**Luke Bornn, Yutian Chen, Nando de Freitas,**

Mareija Eskelin, Jing Fang, Max Welling

Mareija Eskelin, Jing Fang, Max Welling

**Herded Gibbs Sampling**

Herding

A deterministic procedure for generating pseudo-samples

Gibbs Sampling

**Presentation by Mareija Eskelin**

Herded Gibbs

We can build a deterministic Gibbs for unnormalized distributions:

Analysis

ANALYZE a moving window of herded Gibbs' samples,

, that approximate the target distribution

- weight vector

Experiments

Named Entity Recognition

Image Denoising

A Simple Complete Graph

Recall the example employing 2 variables

Performance on the Binary

2-Variable Model

Gibbs

Herded Gibbs

= 0.1

= 0.01

= 0.001

= 0.0001

For smaller it is harder to transition from state (0,0) to (1,1)

Modifying the pre-trained 3 class Stanford NER we evaluated the performance of herded Gibbs on the inference (labeling) NER task

NER is typically carried out by the Viterbi algorithm

In order to compare to Viterbi we chose to evaluate the performance of herded Gibbs on chain-CRFs

Performance is measured in per-entity F1 ( a larger score is better). The average computation time is indicated in square brackets. The standard deviation in F1 for Gibbs is indicated in round braces

CRF for NER Performance

Noisy Image

Original Image

The results were averaged over 10 corrupted images with Gaussian noise N(0,16), error bars correspond to 1 standard deviation and D is the damping factor for Mean Field Inference.

Image Denoising Reconstruction Error

- an observed pixel of the noisy image

- an unknown pixel of the original image

Make the assumption that nearby pixel should have similar values and so we set the coupling parameters (for neighbouring pixels) to 1

**Conclusions**

O(1/T) convergence guarantee for models with independent variables and fully-connected graphical models

The above objective is minimized by generating samples according to the following recursion

Theorem

COMPARE to a Gibbs Markov Chain, , initialized at

The Gibbs Markov Chain has a known geometric convergence, i.e. the Gibbs distribution converges geometrically (this is not the same as the convergence rate of ergodic averages)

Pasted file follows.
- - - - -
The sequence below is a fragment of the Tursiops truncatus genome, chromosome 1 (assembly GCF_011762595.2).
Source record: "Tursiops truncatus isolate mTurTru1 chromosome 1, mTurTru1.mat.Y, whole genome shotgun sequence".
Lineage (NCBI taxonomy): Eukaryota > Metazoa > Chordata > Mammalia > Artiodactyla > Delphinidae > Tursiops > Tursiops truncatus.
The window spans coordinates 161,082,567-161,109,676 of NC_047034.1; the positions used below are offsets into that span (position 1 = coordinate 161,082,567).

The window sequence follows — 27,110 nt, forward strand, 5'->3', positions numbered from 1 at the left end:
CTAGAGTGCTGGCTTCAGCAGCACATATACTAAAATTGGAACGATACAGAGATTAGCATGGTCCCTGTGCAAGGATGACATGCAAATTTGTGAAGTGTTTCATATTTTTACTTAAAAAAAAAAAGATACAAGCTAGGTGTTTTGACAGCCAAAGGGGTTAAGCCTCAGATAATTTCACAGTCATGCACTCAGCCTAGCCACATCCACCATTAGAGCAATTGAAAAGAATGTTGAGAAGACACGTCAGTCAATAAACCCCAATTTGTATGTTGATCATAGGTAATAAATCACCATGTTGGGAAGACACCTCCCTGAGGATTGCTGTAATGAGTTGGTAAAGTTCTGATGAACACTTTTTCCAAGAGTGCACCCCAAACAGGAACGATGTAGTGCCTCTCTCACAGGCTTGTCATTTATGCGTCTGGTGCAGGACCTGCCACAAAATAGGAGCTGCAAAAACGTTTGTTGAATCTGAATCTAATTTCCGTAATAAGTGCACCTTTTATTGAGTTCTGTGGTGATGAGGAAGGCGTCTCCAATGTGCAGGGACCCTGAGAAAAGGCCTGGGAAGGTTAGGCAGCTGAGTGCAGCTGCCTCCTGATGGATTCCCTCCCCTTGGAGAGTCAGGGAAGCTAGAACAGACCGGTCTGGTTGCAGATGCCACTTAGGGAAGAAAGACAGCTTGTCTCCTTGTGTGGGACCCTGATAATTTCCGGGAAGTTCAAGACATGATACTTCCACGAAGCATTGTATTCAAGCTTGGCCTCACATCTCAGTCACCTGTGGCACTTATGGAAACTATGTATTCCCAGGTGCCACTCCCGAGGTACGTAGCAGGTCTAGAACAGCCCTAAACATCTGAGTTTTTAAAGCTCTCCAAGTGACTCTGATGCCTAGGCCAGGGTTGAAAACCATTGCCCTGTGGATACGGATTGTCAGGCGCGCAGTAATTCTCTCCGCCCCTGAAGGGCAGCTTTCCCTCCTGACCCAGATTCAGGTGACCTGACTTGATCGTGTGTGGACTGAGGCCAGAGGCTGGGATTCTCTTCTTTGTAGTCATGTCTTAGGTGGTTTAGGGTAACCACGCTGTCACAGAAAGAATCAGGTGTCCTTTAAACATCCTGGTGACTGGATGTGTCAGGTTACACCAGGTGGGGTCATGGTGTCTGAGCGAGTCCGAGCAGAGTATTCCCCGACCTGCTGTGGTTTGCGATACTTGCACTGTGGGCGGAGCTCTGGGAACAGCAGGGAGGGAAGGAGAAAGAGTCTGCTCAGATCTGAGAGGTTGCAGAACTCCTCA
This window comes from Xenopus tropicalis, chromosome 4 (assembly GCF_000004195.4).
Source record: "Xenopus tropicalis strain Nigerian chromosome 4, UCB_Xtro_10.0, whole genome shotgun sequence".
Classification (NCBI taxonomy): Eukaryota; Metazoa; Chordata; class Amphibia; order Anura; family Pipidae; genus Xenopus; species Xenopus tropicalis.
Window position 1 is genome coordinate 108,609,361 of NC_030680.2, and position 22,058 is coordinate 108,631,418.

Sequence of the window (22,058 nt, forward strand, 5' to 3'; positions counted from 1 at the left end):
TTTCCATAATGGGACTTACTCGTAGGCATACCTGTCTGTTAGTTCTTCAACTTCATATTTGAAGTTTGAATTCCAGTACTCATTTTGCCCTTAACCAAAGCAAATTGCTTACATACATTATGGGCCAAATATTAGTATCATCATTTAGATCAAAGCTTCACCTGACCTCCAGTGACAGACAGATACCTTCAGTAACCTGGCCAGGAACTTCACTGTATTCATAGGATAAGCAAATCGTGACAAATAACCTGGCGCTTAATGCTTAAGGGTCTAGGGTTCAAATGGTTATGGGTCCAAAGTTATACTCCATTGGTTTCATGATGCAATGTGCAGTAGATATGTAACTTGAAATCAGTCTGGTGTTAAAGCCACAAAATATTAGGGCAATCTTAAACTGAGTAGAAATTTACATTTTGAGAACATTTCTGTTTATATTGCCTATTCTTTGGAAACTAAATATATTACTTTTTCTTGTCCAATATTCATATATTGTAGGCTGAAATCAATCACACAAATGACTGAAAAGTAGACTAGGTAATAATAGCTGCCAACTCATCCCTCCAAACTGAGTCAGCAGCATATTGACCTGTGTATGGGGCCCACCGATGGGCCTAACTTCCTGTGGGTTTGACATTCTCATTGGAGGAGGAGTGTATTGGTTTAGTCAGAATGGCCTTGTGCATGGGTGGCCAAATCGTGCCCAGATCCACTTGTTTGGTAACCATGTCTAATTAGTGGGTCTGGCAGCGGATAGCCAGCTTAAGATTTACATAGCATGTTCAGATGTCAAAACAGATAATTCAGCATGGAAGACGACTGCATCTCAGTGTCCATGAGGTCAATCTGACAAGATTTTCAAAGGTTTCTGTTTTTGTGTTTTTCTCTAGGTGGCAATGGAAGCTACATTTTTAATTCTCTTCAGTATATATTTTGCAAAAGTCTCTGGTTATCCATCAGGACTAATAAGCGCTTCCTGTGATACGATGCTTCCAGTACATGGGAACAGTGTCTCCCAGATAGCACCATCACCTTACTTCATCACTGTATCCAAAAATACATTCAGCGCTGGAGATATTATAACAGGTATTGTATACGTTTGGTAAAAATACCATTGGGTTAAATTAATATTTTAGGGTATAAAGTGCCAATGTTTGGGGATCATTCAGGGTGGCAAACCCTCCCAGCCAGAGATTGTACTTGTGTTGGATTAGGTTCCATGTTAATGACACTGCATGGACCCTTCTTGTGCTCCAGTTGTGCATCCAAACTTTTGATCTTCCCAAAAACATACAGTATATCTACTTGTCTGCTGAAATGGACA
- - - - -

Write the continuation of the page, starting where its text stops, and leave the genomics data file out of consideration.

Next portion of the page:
BOUND the discrepancy between and by O(1/T)

recall was when we began collecting T samples (which had a convergence rate of O(1/T))

We show geometric convergence of herded Gibbs when FAR from the target

Thus we obtain a limit on for a burn-in period of

1

3

- feature vector

- moment vector

- sample

Alternates either systematically or randomly the sampling of each variable given the configuration of its neighbours

Slower MCMC convergence rate of

for ergodic averages.

This is a consequence of the Central Limit Theorem

However, herded Gibbs requires storing the weights for the conditionals

Conditional Random Field

Herded Gibbs could be applied to the more expressive skip-chain CRFs for further performance improvements

Herded Gibbs has O(1/T) convergence to the target distribution , defined on a complete graph, with an O(log(T)) burn-in period, where T is the number of samples generated.

is the herded Gibbs empirical estimate of the joint employing T samples, collected beginning at time

O(1/T) Convergence is Obtained when we:

Demonstrates promising empirical performance for select real-world problems

A novel deterministic variant of Gibbs

For an absolute convergence rate of herded Gibbs we evaluate the distance between and :

because of the geometric convergence of the Gibbs chain

What about ?

4

5

Annealed Gibbs

Herded Gibbs

Viterbi

100

400

800

84.36 (0.16)

84.70

[59.08 s]

[55.73 s]

84.51 (0.10)

[83.49 s]

84.75

[90.48 s]

84.61 (0.05)

[115.92 s]

84.81

[132 s]

84.81

[46.74 s]

Herded Gibbs achieves a higher score than Annealed Gibbs in less time

Herded Gibbs achieves performance equal to that of Viterbi

We stressed and explored the performance of herded Gibbs by manipulating the above joint:

as decreases more iterations are required for convergence

Note: this analysis relies on the reachability of all states hence the restriction to fully complete graphical models

6

7

8

9

10

11

13

14

15

16

17

18

Herding transforms sampling to optimization (minimization)

T is unknown number

of samples

Herding had only been applied to normalized distributions.

In contrast...

In the remainder of the talk, we will see that:

(i) For complete graphs, herded Gibbs retains the O(1/T) rate of herding.

(ii) It empirically performs better than Gibbs and mean field variants for image denoising and named entity recognition tasks.

Target Distribution

S

S

S

S

S

1

2

3

4

5

1/10 1/5 1/2 0 1/5

We are generating samples to MATCH the target

Let us consider herding on a model with 5 states

Instead of sampling from each conditional, apply herding to each conditional.

Log-Plot of Performance on the Binary 2-Variable Model

= 0.1 = 0.01 = 0.001 = 0.0001

Herded Gibbs

Gibbs

12

Convergence rate for ergodic averages is O(1/T), where T is the number of samples

Empirical Estimate

of the Target

S

i

w

i

2

Herding Weights

Herding Dynamics